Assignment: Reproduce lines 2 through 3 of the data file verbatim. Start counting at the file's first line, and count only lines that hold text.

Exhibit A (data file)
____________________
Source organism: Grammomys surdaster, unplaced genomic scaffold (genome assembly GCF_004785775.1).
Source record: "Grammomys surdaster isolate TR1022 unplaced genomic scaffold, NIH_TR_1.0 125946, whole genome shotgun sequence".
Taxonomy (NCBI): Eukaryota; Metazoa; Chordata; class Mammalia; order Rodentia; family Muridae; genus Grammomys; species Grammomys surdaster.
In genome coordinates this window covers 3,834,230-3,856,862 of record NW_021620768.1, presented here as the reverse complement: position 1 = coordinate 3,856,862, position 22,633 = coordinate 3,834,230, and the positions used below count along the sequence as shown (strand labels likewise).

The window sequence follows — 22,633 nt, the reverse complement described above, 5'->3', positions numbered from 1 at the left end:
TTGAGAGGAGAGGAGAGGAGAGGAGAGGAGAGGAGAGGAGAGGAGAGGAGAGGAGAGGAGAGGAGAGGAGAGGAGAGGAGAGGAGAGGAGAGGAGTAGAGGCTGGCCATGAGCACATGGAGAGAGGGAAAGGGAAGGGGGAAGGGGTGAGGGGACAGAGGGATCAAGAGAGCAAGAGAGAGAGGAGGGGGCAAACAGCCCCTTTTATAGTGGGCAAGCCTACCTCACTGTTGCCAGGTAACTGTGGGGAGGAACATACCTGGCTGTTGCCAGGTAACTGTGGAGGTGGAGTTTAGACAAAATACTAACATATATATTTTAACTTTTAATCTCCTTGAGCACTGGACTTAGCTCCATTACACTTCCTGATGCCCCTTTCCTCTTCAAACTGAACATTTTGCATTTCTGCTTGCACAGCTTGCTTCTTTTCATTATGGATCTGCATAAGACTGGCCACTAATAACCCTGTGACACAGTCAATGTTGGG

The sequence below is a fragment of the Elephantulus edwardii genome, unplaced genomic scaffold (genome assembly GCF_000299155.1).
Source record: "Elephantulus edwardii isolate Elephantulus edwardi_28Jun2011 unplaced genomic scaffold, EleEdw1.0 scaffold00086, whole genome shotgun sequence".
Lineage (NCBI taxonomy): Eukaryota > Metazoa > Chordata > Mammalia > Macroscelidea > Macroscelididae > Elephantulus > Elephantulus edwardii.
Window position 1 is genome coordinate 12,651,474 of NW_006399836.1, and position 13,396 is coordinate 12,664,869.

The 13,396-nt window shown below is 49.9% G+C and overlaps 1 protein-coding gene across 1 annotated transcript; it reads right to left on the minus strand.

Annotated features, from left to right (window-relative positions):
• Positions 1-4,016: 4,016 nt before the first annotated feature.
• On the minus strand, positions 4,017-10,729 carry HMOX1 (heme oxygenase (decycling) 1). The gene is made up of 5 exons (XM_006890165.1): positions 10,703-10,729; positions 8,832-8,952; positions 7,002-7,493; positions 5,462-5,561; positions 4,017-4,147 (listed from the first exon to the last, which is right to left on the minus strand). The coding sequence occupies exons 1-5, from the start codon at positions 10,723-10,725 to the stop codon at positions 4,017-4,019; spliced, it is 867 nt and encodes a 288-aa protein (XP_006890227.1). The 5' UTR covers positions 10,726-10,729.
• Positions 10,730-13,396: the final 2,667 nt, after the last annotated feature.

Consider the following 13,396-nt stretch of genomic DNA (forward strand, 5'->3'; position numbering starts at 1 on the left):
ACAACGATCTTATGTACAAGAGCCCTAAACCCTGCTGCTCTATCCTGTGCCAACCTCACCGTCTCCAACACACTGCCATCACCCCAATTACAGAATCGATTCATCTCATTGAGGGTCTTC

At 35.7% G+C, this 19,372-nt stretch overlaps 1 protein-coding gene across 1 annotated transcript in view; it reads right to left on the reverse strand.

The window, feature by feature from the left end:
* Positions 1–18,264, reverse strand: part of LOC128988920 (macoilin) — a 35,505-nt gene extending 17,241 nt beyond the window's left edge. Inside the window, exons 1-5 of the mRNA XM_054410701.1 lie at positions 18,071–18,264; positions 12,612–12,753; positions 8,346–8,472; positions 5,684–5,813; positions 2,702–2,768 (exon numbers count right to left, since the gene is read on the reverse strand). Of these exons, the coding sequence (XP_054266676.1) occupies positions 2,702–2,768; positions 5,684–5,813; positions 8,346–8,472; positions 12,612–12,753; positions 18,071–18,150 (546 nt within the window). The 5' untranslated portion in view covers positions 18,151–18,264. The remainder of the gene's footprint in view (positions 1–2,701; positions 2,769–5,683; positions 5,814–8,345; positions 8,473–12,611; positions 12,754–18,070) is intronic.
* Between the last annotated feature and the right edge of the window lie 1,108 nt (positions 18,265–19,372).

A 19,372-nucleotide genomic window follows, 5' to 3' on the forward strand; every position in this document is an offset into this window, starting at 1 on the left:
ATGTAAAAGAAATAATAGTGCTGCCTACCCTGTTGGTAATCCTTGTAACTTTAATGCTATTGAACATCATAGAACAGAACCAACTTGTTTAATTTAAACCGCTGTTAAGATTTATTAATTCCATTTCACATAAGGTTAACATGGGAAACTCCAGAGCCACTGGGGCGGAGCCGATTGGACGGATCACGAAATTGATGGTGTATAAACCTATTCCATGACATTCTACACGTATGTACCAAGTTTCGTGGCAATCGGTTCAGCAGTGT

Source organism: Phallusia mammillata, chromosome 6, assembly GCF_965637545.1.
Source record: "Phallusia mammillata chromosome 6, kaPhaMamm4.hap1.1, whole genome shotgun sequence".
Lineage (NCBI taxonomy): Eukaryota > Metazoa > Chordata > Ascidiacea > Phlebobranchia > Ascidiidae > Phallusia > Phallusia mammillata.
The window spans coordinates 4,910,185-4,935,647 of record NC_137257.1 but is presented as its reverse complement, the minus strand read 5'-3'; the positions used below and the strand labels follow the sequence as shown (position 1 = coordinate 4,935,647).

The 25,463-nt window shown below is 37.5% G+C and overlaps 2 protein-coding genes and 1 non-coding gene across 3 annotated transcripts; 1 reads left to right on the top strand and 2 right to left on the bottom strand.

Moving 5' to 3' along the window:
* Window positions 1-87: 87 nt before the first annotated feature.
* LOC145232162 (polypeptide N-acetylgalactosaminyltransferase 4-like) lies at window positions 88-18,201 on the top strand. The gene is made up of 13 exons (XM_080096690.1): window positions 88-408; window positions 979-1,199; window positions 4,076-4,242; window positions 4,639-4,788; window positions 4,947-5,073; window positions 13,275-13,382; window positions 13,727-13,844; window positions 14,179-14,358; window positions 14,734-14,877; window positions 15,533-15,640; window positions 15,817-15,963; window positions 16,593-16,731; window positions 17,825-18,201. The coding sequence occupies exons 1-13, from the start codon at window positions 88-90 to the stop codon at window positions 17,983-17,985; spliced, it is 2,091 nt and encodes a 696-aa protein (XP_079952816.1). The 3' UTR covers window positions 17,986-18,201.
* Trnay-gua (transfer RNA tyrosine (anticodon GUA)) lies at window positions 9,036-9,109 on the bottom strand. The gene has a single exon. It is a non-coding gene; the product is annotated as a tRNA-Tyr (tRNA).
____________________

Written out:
Source record: "Grammomys surdaster isolate TR1022 unplaced genomic scaffold, NIH_TR_1.0 125946, whole genome shotgun sequence".
Taxonomy (NCBI): Eukaryota; Metazoa; Chordata; class Mammalia; order Rodentia; family Muridae; genus Grammomys; species Grammomys surdaster.